They weren’t investing in real crypto but pretend crypto. Centralised companies that made money from doing risky things with other people’s money.

It’s a story as old as the financial markets.

What a joke…

I mean, the whole idea of crypto was to prevent this kind of thing from happening. But it only works if people self-custody their crypto and mostly use the decentralised tools available.

But this so-called ‘smart’ money didn’t even realise this basic principle.

Turns out they were dumb money.

And yes, I got it wrong here too.

I thought they’d bring a certain level of sophistication to the space, which would help separate the true opportunities from the herd.

My mistake was to presume these institutions would at least have the same basic understanding of the crypto ecosystem as we have.

They didn’t.

But this is a mistake the mainstream critics are making in reverse in the crash.

They’re presuming the failing of these big-name institutions represents a failing of crypto tech.

They couldn’t be more wrong…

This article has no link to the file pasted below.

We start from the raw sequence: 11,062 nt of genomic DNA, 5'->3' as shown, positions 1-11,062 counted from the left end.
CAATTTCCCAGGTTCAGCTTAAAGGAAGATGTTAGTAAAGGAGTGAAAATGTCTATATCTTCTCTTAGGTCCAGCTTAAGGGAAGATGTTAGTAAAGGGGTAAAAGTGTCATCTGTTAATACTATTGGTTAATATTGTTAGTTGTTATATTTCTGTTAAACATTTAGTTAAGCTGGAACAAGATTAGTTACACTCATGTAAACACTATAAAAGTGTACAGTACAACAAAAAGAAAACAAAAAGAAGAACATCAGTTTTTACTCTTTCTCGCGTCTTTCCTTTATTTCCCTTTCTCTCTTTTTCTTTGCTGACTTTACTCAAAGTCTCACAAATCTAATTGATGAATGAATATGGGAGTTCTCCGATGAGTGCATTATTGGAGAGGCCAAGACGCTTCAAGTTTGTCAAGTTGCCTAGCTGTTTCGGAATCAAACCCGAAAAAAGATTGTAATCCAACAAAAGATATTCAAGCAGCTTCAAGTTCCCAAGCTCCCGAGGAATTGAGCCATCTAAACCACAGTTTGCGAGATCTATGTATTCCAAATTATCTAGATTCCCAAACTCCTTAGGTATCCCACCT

Can’t be evil

As I said earlier this week, bitcoin hasn’t missed a beat.

Every 10 minutes or so, a new block of transactions continues to be processed in a secure, global, decentralised network.

And similarly, other proper decentralised crypto platforms have held up well.

Uniswap, Yearn, Aave, Maker, Lido, Curve, Frax…all these DeFi platforms are working fine.

They’ve not lost user funds because they can’t.

There’s literally no better protection an individual could ever hope for. Not regulations, not reputation, not auditing…

To paraphrase the old Google motto, proper decentralised tech can’t be evil.

And, on that front, recent events have been the best advertisement for DeFi you could ever hope for.

Credit where credit is due. Even JPMorgan pointed this out, saying:

It’s good to see them push back on this.

And if they’re right, perhaps smarter institutional money will come at some point to buy the fear.